• [0009]
    According to an aspect of an embodiment, a method may include wirelessly receiving a set of first measurements associated with a first player. The set of first measurements may describe one or more attributes of the first player. The method may include generating, based on the first measurement, a first player profile associated with the first player and including a first avatar depicting a virtual embodiment of the first player in a virtual world. The method may include wirelessly receiving first sensor data from a plurality of first sensors associated with the first player. The first sensor data may describe a change in a real world position of the first player in a real world. The method may include determining a first estimate of a first player movement based on the set of first measurements and the first sensor data. The method may include determining a first difference between a first screen position of the first avatar in the virtual world and the real world position of the first player in the real world. The method may include generating first avatar image data representative of movement of the first avatar corresponding to movement of the first player. The first avatar image data may be generated based on the first difference between the first screen position of the first avatar in the virtual world and the real world position of the first player in the real world.
  • [0010]
    The object and advantages of the embodiments will be realized and achieved at least by the elements, features, and combinations particularly pointed out in the claims.
  • [0011]
    It is to be understood that both the foregoing general description and the following detailed description are exemplary and explanatory and are not restrictive of the invention, as claimed.
  • BRIEF DESCRIPTION OF THE DRAWINGS
  • [0012]
    Example embodiments will be described and explained with additional specificity and detail through the use of the accompanying drawings in which:
  • [0013]
    FIG. 1 is a block diagram of an example operating environment in which a sensor-based gaming system may be implemented;
  • [0014]
    FIG. 2 is a block diagram of an example system for providing a sensor-based gaming system;
  • [0015]
    FIG. 3A shows an example flow diagram of a method of operating a sensor-based gaming system;
  • [0016]
    FIG. 3B shows an example flow diagram of a method of providing a single player avatar motion game;
  • [0017]
    FIGS. 3C and 3D show an example flow diagram of a method of providing a multiple player avatar motion game;
  • [0018]
    FIG. 4 shows an example flow diagram of a method for rendering frame-by-frame avatar images;
  • [0019]
    FIG. 5 shows an example flow diagram of a method for generating avatars and providing a store experience for a player to modify a player profile or avatar;
  • [0020]
    FIG. 6 is a graphical user interface depicting an example set of avatars;
  • DESCRIPTION OF EMBODIMENTS
  • [0021]
    The embodiments discussed herein are related to providing a sensor-based gaming system for an avatar to represent a player in a virtual environment.
  • [0022]
    Embodiments of the present invention will be explained with reference to the accompanying drawings.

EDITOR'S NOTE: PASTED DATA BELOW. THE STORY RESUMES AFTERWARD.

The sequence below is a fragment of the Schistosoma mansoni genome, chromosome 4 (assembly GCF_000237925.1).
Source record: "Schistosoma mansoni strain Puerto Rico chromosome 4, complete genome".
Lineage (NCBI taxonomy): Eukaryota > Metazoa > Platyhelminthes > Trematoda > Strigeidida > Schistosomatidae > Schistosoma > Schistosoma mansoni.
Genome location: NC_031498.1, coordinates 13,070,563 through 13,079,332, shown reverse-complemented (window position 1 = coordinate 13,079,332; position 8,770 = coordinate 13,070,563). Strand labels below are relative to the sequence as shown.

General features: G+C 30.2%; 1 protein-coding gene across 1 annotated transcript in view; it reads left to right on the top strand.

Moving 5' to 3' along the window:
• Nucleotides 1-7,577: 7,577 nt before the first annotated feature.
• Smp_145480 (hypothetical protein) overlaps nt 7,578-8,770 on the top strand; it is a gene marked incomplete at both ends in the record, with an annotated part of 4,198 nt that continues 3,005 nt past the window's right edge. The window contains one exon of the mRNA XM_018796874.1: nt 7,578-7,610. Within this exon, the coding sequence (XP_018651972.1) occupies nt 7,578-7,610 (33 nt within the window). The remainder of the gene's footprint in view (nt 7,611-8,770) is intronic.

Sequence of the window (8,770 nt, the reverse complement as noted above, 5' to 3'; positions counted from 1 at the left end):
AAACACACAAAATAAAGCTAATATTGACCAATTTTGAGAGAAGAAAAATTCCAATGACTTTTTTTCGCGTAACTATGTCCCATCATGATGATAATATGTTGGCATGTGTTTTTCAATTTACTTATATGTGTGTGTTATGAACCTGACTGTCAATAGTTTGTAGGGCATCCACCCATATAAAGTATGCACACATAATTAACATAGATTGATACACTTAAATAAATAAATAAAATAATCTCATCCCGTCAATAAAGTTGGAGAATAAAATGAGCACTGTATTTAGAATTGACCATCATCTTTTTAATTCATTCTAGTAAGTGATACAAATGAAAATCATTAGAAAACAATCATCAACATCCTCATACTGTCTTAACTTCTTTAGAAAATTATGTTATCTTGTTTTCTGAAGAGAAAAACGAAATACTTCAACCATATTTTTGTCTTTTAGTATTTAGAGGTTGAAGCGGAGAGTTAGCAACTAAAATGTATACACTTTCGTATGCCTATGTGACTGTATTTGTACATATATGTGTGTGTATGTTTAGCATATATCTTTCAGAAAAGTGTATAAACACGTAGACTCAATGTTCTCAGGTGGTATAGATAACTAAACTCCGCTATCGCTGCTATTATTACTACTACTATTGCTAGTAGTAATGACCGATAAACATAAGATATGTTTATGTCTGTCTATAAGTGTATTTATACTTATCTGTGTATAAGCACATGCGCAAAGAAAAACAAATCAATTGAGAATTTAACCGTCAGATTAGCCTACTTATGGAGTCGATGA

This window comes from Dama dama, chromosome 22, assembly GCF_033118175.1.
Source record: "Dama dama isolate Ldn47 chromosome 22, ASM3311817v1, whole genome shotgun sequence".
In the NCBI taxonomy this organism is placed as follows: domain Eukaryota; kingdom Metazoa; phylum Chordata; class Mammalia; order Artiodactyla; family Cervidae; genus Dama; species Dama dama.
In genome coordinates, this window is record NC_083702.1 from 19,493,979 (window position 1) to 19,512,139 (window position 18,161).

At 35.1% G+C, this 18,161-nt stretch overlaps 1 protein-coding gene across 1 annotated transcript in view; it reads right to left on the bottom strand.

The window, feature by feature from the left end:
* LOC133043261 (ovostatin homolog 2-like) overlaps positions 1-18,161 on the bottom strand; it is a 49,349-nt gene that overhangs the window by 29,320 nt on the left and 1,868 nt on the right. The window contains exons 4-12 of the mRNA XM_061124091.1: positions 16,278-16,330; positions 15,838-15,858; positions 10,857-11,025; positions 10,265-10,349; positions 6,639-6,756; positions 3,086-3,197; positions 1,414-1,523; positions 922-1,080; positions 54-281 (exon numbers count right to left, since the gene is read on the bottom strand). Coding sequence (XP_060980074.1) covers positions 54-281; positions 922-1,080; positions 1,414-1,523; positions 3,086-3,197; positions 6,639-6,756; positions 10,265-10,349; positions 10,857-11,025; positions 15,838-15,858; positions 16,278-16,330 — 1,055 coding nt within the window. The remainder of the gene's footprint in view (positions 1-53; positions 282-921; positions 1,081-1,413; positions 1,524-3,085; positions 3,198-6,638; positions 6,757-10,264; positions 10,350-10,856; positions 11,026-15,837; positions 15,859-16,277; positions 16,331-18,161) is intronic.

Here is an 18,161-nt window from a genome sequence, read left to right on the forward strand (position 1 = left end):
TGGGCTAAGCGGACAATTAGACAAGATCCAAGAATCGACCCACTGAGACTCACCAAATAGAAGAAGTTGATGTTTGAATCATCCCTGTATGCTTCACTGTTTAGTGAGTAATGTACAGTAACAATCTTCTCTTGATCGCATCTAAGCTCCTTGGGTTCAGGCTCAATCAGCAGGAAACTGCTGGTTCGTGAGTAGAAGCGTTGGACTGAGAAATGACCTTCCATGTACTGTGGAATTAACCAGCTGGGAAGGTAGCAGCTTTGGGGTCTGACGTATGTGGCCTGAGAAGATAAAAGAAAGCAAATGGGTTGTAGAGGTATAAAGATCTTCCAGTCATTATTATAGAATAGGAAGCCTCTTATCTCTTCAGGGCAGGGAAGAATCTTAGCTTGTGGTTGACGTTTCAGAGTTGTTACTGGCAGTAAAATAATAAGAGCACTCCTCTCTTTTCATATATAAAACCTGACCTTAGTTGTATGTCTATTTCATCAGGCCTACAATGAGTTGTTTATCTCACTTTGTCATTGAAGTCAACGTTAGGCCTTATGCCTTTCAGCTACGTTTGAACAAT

• [0023]
    FIG. 1 is a block diagram of an example gaming system 100, arranged in accordance with at least one embodiment described herein.
  • [0024]
    A player 102A, 102B (herein referred to collectively or individually as “players 102” or “player 102,” respectively) is a user of the gaming system 100. The player may be a living or non-living object. For example, the player may be a human, dog, horse, teapot or any other object adapted with one or more sensors 114A, 114B, 114C, 114D. The sensors 114A, 114B, 114C, 114D (referred to collectively or individually as “sensors 114” or “sensor 114,” respectively).
  • [0025]
    A sensor 114 may determine or retrieve sensor data. The sensor data may include information describing one or more conditions, parameters or measurements associated with the player 102. For example, the sensor 114 may be a heartbeat sensor, microphone, pressure sensor, accelerometer, gyroscope, pedometer, wearable electromyography sensor, etc. The sensor 114 may be a sensor configured to measure one or more of the parameters of the player 102.
  • [0026]
    The sensor data may describe real time or near real time conditions, parameters or measurements associated with the player 102. The sensors 114 may include a memory for storing sensor data or other data. The sensors 114 may be embodied in a wristwatch, smartwatch or processor-based connected device. The wristwatch, smartwatch or processor-based connected device may include cartoon characters or other embellishments to make them more attractive to young people or some other demographic.
  • [0027]
    FIG. 1 depicts an example system 100 having two players 114. However, in practice the system 100 may include one or more players 102. Similarly, in FIG. 1 each player 102 is depicted having two sensors 114. However, in practice each player may have one or more sensors 114.
  • [0028]
    The sensors 114 may be communicatively coupled to the player device 104A, 104B (referred to collectively or individually as “player devices 104” or “player device 104,” respectively) via a network 199A, 199B (referred to collectively or individually as “networks 199” or “network 199,” respectively). Sensor data may be transmitted to the player device 104 via the network 199. The transmission of sensor data may be of a “pull type,” a “push type” or a “buffer type.” In some implementations, the network 199 may include Bluetooth communication networks or a cellular communications network for sending and receiving data including via short messaging service (SMS), multimedia messaging service (MMS), hypertext transfer protocol (HTTP), direct data connection, WAP, email, etc. In one embodiment, the sensors 114 transmit the sensor data to a Bluetooth hub and the Bluetooth hub transmits the data to the network 199. The network 199 may be a conventional type, wired or wireless, and may have numerous different configurations including a star configuration, token ring configuration or other configurations. Furthermore, the network 199 may include a local area network (LAN), a wide area network (WAN) (e.g., the Internet), or other interconnected data paths across which multiple devices may communicate. In some implementations, the network 199 may be a peer-to-peer network. The network 199 may also be coupled to or include portions of a telecommunications network for sending data in a variety of different communication protocols.